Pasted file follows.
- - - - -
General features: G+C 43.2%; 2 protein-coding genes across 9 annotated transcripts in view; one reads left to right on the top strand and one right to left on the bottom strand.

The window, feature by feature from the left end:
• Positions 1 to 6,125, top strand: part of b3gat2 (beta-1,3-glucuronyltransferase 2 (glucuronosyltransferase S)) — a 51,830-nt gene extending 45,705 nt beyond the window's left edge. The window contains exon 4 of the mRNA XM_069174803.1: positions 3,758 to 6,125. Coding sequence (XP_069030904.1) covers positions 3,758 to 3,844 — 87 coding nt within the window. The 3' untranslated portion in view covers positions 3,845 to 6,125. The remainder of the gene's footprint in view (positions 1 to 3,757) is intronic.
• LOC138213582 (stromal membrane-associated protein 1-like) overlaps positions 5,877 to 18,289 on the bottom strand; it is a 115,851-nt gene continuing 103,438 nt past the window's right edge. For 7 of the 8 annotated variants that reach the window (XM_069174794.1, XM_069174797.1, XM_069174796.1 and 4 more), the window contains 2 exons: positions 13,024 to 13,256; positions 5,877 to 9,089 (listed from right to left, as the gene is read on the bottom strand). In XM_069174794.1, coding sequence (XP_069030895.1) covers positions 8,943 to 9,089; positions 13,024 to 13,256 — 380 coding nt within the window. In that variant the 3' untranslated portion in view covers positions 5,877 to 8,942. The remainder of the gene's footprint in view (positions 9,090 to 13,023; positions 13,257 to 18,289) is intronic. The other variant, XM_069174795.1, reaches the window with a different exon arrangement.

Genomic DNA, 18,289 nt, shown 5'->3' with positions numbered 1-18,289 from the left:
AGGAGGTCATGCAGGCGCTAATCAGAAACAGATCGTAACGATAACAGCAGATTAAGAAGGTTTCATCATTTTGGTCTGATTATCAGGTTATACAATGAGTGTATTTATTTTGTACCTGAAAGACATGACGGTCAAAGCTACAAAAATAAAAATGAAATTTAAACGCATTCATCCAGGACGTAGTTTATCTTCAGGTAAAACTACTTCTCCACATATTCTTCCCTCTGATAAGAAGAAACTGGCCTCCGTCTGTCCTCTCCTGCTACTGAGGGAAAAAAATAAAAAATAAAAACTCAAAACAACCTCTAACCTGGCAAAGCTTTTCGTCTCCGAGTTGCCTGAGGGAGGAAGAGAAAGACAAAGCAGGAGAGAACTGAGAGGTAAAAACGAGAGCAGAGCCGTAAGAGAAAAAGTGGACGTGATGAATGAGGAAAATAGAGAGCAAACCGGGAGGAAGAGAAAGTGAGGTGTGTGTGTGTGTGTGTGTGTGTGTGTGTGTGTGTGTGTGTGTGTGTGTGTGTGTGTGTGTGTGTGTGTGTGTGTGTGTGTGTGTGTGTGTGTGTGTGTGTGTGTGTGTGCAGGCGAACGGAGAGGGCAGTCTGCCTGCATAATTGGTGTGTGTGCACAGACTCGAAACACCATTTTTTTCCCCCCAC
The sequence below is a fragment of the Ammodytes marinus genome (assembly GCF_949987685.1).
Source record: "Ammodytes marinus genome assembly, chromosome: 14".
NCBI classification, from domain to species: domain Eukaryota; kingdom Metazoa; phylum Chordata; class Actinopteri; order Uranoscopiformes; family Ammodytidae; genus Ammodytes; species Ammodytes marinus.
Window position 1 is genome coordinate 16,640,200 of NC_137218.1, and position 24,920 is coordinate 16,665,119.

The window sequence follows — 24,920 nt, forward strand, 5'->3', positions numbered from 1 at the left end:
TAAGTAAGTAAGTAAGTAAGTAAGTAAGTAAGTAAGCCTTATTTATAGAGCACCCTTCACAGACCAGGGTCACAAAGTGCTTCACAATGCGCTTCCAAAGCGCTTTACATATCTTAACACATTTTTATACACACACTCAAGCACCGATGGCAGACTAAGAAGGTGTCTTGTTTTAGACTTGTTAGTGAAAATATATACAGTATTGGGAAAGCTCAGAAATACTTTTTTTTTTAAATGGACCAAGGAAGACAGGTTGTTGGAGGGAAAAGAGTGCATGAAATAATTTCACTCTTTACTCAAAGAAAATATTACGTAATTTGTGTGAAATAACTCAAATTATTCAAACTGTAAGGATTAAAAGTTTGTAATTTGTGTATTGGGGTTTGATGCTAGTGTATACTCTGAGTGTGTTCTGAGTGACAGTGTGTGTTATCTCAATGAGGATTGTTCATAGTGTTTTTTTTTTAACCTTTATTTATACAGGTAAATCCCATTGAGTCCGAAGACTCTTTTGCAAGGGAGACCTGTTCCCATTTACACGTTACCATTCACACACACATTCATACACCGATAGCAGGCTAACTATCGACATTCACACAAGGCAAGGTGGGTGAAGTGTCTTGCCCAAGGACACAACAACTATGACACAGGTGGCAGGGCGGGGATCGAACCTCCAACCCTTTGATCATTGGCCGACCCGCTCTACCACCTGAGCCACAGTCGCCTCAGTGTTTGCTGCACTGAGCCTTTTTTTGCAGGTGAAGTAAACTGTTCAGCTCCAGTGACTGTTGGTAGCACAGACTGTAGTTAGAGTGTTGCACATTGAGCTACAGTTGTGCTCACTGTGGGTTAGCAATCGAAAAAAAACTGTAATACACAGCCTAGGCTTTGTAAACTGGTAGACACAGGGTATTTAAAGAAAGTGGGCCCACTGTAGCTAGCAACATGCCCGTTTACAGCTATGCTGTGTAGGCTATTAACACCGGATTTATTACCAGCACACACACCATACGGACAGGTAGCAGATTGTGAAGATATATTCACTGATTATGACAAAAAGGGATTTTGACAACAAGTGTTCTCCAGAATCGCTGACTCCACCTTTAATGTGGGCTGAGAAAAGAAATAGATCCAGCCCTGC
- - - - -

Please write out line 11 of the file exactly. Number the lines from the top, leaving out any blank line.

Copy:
The window sequence follows — 24,920 nt, forward strand, 5'->3', positions numbered from 1 at the left end: